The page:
In conducting these analyses, FAA has determined:

(1) This rule has benefits that justify its costs. This rulemaking does not Start Printed Page 41163impose costs sufficient to be considered “significant” under the economic standards for significance under Executive Order 12866 or under DOT's Regulatory Policies and Procedures. Due to public interest, however, it is considered significant under the Executive Order and DOT policy. (2) This rule will not have a significant impact on a substantial number of small entities. (3) This rule has no affect on any trade-sensitive activity. (4) This rule does not impose an unfunded mandate on state, local, or tribal governments, or on the private sector.

This rule will expand the lateral limits of Area C; reduce the lateral limits of Area F; eliminate Area G, the portion not incorporated into Area F; and raise the upper limit of the entire Class B airspace area from 8,000 feet MSL to 10,000 feet MSL.

The FAA believes that raising the upper limit of the Class B airspace area from the current 8,000 feet MSL to 10,000 feet MSL will reduce the likelihood of a midair collision in that airspace by enhancing ATC authority and capability to separate and sequence air traffic. Contraction of the CVG Class B airspace, in Areas F and G, will result in a more efficient use of the airspace, and will benefit nonparticipating VFR operations. Thus, the FAA has determined that this final rule will be cost-beneficial.

Regulatory Flexibility Determination

The Regulatory Flexibility Act of 1980 (RFA) establishes “as a principle of regulatory issuance that agencies shall endeavor, consistent with the objective of the rule and of applicable statutes, to fit regulatory and informational requirements to the scale of the business, organizations, and governmental jurisdictions subject to regulation.” To achieve that principle, the Act requires agencies to solicit and consider flexible regulatory proposals and to explain the rationale for their actions. The Act covers a wide-range of small entities, including small businesses, not-for-profit organizations and small governmental jurisdictions.

Agencies must perform a review to determine whether a proposed or final rule will have a significant economic impact on a substantial number of small entities. If the determination is that it will, the agency must prepare a regulatory flexibility analysis as described in the Act.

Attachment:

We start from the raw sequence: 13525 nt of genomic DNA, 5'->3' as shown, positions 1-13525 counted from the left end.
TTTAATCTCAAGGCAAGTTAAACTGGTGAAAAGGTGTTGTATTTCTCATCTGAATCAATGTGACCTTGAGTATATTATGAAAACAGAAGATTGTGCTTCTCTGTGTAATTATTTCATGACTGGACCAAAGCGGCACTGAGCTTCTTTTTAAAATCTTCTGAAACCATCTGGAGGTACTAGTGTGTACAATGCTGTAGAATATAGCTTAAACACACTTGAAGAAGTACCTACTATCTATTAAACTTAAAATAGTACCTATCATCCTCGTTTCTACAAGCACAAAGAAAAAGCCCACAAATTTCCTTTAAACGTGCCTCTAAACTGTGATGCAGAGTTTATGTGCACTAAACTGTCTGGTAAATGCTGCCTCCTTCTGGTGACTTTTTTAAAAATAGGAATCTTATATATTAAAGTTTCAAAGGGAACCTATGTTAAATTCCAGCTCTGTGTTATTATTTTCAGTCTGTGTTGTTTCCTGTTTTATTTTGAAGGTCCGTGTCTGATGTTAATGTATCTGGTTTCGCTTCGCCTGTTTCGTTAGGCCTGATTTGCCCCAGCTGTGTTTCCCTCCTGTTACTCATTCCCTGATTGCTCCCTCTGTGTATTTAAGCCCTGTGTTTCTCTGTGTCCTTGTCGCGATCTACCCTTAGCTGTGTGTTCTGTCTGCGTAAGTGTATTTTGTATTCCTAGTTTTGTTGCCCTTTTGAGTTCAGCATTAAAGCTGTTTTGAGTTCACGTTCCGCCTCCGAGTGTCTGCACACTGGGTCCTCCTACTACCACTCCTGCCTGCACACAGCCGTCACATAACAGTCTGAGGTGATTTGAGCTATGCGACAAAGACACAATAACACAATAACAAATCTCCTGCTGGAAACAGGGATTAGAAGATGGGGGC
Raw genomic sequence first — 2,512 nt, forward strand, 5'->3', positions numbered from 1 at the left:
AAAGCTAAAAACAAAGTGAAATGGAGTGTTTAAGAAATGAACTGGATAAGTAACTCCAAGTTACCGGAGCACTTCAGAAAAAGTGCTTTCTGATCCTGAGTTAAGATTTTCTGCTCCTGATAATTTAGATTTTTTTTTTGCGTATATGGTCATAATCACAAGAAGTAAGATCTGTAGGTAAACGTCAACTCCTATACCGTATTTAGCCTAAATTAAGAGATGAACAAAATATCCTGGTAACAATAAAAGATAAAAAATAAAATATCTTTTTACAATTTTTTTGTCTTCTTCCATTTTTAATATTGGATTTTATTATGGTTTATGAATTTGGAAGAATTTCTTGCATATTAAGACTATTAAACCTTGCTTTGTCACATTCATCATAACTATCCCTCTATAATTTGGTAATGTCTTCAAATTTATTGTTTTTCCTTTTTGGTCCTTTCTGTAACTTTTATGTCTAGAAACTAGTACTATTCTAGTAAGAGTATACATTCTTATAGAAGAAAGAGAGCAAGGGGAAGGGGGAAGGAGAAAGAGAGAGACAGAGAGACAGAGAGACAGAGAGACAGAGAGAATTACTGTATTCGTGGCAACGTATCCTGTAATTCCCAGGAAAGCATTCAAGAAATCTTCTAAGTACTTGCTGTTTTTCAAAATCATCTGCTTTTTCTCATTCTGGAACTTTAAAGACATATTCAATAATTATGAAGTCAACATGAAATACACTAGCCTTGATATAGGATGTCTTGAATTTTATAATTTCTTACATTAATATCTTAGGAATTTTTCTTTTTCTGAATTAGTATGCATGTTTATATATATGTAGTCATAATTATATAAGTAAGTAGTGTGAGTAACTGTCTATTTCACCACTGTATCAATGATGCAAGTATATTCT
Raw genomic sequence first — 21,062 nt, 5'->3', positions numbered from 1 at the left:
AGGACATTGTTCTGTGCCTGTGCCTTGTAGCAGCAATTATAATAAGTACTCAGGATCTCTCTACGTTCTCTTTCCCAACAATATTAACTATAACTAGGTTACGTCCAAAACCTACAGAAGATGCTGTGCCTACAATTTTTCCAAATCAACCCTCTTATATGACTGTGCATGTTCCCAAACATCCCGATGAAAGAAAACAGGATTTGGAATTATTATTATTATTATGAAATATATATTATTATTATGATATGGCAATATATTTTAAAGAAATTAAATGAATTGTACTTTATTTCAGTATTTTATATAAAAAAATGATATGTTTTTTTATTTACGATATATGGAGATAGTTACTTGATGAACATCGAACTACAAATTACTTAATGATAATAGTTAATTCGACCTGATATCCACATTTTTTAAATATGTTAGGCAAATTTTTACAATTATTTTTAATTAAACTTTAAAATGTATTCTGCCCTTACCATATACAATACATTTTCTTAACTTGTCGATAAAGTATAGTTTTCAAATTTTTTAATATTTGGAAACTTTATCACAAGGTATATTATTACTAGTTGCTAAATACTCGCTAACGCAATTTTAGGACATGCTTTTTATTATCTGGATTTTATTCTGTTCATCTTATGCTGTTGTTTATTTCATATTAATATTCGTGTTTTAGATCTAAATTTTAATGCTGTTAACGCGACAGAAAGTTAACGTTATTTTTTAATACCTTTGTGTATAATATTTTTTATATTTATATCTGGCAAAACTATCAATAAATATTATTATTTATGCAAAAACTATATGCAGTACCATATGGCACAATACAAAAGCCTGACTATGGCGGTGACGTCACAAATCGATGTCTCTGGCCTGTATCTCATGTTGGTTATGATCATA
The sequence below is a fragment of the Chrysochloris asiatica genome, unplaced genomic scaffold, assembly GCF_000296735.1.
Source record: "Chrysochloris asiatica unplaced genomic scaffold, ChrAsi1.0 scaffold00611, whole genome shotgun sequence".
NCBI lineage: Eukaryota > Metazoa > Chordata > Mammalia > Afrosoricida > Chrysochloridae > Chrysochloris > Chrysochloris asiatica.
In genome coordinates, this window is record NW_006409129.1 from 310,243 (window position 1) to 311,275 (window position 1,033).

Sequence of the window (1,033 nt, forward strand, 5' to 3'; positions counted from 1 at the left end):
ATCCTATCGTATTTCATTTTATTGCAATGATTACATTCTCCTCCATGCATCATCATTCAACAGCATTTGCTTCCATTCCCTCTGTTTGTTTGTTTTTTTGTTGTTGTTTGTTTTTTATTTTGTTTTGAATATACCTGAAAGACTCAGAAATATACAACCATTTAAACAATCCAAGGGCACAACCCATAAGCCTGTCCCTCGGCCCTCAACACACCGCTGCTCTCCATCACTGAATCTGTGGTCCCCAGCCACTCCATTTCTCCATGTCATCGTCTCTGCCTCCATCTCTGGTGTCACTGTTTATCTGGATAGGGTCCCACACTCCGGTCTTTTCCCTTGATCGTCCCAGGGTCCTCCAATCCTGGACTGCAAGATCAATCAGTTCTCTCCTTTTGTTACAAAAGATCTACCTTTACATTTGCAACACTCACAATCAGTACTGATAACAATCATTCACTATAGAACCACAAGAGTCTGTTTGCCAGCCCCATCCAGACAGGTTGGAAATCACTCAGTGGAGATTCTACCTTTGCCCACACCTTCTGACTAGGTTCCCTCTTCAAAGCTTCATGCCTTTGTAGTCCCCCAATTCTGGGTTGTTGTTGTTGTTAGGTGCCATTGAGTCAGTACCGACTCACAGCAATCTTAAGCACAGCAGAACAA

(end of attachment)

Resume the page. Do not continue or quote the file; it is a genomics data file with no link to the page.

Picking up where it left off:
However, if an agency determines that a proposed or final rule is not expected to have a significant economic impact on a substantial number of small entities, section 605(b) of the 1980 Act provides that the head of the agency may so certify and a regulatory flexibility analysis is not required. The certification must include a statement providing the factual basis for this determination, and the reasoning should be clear.

In view of the minimal cost impact of the rule, the FAA has determined that this final rule will not have significant economic impact on a substantial number of small entities. Consequently, the FAA certifies that the rule will not have a significant economic impact on a substantial number of small entities.

International Trade Impact Statement

The Trade Agreement Act of 1979 prohibits Federal agencies from engaging in any standards or related activities that create unnecessary obstacles to the foreign commerce of the United States. Legitimate domestic objectives, such as safety, are not considered unnecessary obstacles. The statute also requires consideration of international standards and where appropriate, that they be the basis for U.S. standards.

In accordance with the above statute, the FAA has assessed the potential effect of this final rule and has determined that it will have only a domestic impact and therefore no effect on any trade-sensitive activity.

Unfunded Mandates Assessment

The Unfunded Mandates Reform Act of 1995 (the Act), enacted as Public Law 104-4 on March 22, 1995, is intended, among other things, to curb the practice of imposing unfunded Federal mandates on State, local, and tribal governments.

Title II of the Act requires each Federal agency to prepare a written statement assessing the effects of any Federal mandate in a proposed or final agency rule that may result in a $100 million or more expenditure (adjusted annually for inflation) in any one year by State, local, and tribal governments, in the aggregate, or by the private sector; such a mandate is deemed to be a “significant regulatory action.”

This final rule does not contain such a mandate. Therefore, the requirements of Title II of the Unfunded Mandates Reform Act of 1995 do not apply.

Paperwork Reduction Act

This rule contains no information collection requests requiring approval of the Office of Management and Budget pursuant to the Paperwork Reduction Act of 1995 (44 U.S.C. 3507(d)).

Conclusion

In view of the minimal or zero cost of compliance of this rule and the enhancements to operational efficiency that do not reduce aviation safety, the FAA has determined that this rule will be cost-beneficial.